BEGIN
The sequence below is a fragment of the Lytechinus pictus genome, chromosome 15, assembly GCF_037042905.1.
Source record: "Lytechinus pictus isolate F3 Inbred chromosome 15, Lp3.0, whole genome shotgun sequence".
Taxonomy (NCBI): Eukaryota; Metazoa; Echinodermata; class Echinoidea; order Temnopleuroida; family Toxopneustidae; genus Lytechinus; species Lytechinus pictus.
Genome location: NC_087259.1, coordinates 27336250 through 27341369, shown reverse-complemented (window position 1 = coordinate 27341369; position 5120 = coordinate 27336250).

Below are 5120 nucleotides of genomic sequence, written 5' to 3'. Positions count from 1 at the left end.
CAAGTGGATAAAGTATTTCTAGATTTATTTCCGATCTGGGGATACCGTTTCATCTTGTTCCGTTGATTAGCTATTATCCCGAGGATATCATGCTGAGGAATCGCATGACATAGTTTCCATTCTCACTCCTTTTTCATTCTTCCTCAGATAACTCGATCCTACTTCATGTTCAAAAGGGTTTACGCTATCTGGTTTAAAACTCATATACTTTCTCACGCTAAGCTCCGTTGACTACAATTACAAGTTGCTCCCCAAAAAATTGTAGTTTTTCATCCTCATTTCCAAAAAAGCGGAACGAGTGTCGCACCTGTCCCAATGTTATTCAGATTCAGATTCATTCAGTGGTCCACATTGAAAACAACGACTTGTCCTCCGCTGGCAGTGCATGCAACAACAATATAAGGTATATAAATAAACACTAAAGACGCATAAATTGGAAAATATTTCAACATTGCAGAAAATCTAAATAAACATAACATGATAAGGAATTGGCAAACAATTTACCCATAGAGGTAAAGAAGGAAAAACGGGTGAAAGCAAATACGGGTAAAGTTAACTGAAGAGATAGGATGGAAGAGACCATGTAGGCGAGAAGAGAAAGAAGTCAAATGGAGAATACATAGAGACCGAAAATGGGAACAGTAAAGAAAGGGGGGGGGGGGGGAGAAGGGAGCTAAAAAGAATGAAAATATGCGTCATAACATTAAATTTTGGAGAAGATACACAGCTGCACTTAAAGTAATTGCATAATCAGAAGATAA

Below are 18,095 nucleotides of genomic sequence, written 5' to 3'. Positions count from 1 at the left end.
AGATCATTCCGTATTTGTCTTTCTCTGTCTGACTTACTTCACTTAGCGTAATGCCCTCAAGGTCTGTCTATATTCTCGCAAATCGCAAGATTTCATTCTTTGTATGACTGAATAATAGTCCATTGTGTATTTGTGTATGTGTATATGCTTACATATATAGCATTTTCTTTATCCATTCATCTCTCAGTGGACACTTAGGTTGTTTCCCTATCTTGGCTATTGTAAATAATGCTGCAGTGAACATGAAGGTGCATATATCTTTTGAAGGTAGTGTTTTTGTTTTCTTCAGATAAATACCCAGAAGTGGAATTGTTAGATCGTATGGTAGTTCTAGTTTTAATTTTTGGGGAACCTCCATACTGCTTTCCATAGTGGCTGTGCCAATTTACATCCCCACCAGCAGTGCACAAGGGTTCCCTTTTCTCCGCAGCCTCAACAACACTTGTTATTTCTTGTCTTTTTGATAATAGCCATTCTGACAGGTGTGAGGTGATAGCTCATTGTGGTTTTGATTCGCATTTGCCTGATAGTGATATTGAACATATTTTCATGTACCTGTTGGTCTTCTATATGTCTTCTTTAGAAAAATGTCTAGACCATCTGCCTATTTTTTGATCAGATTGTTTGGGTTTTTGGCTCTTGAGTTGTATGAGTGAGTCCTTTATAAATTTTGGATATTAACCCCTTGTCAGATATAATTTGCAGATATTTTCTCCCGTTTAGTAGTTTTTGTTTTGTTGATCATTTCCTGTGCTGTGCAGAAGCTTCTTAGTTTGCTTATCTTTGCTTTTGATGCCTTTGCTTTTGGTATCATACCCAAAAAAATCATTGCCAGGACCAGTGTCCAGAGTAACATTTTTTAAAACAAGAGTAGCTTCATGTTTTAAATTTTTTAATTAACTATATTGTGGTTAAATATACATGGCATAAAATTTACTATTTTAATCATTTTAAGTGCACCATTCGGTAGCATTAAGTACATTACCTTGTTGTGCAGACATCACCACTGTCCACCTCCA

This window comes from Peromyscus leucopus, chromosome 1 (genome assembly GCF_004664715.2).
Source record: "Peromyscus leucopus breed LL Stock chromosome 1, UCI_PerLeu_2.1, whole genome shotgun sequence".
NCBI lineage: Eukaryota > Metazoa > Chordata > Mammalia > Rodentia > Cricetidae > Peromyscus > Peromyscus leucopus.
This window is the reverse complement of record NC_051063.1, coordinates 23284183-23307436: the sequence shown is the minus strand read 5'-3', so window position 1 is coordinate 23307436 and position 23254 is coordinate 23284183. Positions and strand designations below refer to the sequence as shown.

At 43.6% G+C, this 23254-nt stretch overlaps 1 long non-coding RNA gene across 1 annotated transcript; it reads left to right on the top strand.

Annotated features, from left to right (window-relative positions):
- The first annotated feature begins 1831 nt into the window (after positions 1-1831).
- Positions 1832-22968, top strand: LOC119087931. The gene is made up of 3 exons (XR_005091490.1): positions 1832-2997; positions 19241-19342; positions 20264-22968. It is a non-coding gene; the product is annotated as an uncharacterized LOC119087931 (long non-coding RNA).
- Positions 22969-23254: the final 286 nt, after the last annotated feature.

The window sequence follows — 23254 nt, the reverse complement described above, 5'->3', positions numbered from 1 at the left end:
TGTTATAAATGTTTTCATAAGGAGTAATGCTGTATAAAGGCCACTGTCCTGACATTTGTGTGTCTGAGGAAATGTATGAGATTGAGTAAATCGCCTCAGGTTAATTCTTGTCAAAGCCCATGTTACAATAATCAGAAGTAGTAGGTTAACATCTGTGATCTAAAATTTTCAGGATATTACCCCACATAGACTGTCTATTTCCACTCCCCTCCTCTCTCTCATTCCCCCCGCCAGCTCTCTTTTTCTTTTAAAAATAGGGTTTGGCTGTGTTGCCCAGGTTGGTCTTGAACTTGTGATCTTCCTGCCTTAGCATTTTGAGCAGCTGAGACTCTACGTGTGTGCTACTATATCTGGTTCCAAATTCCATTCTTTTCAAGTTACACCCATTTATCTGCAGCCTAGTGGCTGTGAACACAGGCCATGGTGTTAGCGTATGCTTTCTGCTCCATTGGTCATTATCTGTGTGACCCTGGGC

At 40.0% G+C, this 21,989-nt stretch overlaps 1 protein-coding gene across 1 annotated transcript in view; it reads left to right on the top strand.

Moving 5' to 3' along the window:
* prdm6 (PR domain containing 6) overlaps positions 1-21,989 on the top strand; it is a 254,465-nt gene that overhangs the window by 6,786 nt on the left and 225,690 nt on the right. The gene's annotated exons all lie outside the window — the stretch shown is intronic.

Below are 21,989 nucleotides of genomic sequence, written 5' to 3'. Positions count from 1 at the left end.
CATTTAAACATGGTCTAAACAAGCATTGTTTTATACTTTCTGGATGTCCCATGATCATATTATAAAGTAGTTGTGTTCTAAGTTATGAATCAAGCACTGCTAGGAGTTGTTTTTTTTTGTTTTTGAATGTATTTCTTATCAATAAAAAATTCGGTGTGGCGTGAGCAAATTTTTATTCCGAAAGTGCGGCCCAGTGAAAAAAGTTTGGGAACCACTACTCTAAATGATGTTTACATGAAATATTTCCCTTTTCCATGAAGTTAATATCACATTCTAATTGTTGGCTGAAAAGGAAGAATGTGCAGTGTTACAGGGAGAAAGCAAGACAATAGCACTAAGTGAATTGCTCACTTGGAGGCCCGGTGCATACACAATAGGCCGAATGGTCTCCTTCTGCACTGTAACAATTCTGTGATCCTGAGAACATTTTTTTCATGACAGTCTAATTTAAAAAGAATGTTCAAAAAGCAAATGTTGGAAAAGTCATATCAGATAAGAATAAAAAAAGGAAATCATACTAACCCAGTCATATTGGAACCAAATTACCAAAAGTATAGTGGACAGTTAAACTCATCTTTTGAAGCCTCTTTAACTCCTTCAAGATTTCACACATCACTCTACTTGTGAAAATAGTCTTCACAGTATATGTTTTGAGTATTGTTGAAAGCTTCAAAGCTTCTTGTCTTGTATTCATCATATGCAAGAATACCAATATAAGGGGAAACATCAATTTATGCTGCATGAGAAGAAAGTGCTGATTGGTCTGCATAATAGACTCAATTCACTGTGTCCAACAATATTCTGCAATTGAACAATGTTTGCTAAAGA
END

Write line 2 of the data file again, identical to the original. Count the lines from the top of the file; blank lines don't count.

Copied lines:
Source record: "Lytechinus pictus isolate F3 Inbred chromosome 15, Lp3.0, whole genome shotgun sequence".